JULY 2007 VOL 3 NO 7 MORITZ AND AYUS
NATURE CLINICAL PRACTICE
In 2003, we introduced the conceptof using 0.9% sodium chloride (NaCl) as a main-tenance parenteral fluid for the prevention of hospital-acquired hyponatremia in children.
This concept caused controversy in the pedi-atric literature about the most appropriate fluidtherapy for children.
The Royal College of Pediatrics has since issued a warning regardingthe use of 0.18% NaCl,
and critics have nowconceded that hypotonic fluids are overused andcan be dangerous.
Avoidance of hypotonicfluids, and use of 0.9% NaCl as prophylaxisagainst hospital-acquired hyponatremia, areequally relevant to adults and children.
In thisReview, we explore the question of why admin-istration of hypotonic fluids is unphysiologicand potentially dangerous, the settings in whichisotonic fluids should be administered to preventhyponatremia, and the appropriate managementof hyponatremic encephalopathy.
WHY ARE HYPOTONIC FLUIDS USED?
Hypotonic fluids are still the parenteral fluidmost commonly administered to both pedi-atric and adult hospitalized patients. Thepediatric literature specifically addresses the topicof maintenance parenteral fluid therapy andrecommends hypotonic fluid.
The adult litera-ture does not specifically address maintenanceparenteral therapy but does make recommen-dations for hypotonic fluids in total parenteralnutrition and in the perioperative setting.
We queried the adult inpatient pharmacy of the University of Pittsburgh Medical Center,and found that 0.45% NaCl with 20 mmol/lpotassium chloride in 5% dextrose is the mostcommonly prescribed fluid for parenteraltherapy. This practice seems to be common foradult patients throughout the world. The WHOrecommends using 5% dextrose in water in thepostoperative setting for one-third of main-tenance fluids in patients unable to drink.
In the UK, 0.18% NaCl in 4% dextrose is themost commonly used parenteral fluid.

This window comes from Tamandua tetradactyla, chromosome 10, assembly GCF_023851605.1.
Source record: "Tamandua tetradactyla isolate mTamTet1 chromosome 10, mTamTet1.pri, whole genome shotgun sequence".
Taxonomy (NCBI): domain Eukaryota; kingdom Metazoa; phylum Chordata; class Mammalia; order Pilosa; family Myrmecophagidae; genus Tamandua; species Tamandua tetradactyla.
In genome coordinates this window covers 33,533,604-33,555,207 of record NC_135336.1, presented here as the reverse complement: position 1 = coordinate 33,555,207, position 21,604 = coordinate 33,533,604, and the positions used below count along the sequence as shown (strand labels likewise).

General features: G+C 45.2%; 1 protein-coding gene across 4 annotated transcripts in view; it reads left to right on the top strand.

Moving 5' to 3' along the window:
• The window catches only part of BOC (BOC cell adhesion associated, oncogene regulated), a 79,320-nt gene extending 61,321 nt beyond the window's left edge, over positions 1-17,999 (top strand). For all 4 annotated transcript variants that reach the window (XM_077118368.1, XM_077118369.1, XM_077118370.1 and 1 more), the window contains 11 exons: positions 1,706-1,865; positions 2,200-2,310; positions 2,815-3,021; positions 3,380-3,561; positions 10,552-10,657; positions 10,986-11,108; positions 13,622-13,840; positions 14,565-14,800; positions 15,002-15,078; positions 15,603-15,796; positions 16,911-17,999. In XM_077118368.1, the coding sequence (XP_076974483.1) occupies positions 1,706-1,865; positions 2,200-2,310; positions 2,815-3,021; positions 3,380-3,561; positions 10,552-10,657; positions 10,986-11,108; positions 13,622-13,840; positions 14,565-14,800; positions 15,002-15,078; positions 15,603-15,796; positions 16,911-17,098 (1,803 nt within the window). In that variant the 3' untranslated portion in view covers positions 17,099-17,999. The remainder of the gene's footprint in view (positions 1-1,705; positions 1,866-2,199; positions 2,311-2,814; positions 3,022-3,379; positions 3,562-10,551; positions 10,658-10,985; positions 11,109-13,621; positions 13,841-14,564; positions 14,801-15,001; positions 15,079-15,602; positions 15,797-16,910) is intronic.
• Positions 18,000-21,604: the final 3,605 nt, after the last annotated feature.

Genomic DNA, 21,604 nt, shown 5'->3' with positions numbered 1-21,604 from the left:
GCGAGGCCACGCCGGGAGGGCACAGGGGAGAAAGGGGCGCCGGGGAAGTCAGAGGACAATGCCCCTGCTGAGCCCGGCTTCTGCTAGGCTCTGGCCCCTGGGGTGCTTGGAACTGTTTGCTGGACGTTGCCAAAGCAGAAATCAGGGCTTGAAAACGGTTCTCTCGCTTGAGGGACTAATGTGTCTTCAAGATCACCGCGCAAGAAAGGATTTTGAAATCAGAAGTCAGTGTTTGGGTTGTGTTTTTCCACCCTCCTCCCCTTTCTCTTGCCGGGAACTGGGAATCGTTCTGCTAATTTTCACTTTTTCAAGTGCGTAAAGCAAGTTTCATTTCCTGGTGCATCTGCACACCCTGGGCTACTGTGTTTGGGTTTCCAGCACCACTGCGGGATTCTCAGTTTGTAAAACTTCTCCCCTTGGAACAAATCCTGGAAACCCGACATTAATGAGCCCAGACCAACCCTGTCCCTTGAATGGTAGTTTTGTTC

Ina Brazilian study, about 50% of postoperativepatients received 5% dextrose in water.
In arecent Case Record of the Massachusetts GeneralHospital, 0.45% NaCl was administered to apatient with a central nervous system disorderand a serum sodium level of 131 mmol/l.
The use of hypotonic fluids in adults origi-nated in part from recommendations made by Talbot
. in 1953.
These authors generateda theoretical model of maximal and minimaltolerances for sodium and water in parenteralfluids, based on the ranges of normal renalconcentration and dilution. Their recommen-dation at the time was to use 40 mmol/l NaCl formaintenance fluid therapy. Hypotonic fluid usein children is partly based on recommendationsmade by Holliday and Segar in 1957.
Theseauthors recommended 30 mmol/l NaCl for main-tenance fluid in children. Their guidance wasbased in part on the recommendations of others,and also on the fact that 30 mmol/l NaCl approx-imates the sodium composition of human breastand cow’s milk. Both Talbot’s and Holliday’sgroups appreciated that AVP excess couldimpair water handling and that symptomatic
Clinical settings in which production of arginine vasopressinis increased.
Hemodynamic stimuli (decreased effective circulatory volume)
Renal salt wasting
Congestive heart failure
Nonhemodynamic stimuli (syndrome of inappropriate antidiuretic hormoneproduction)
Central nervous system disturbances such as meningitis, encephalitis,stroke, brain tumor, brain abscess, head injury and hypoxic brain injury
Pulmonary diseases such as pneumonia, asthma, tuberculosis, empyema,chronic obstructive pulmonary disease and acute respiratory failure
Cancers of the lung, brain, central nervous system, head, neck, breast,gastrointestinal tract, genitourinary tract, and leukemia, lymphoma, thymomaand melanoma
Medications such as cyclophosphamide, vincristine, morphine, selectiveserotonin reuptake inhibitors and carbamazepine
Nausea, emesis, pain and stress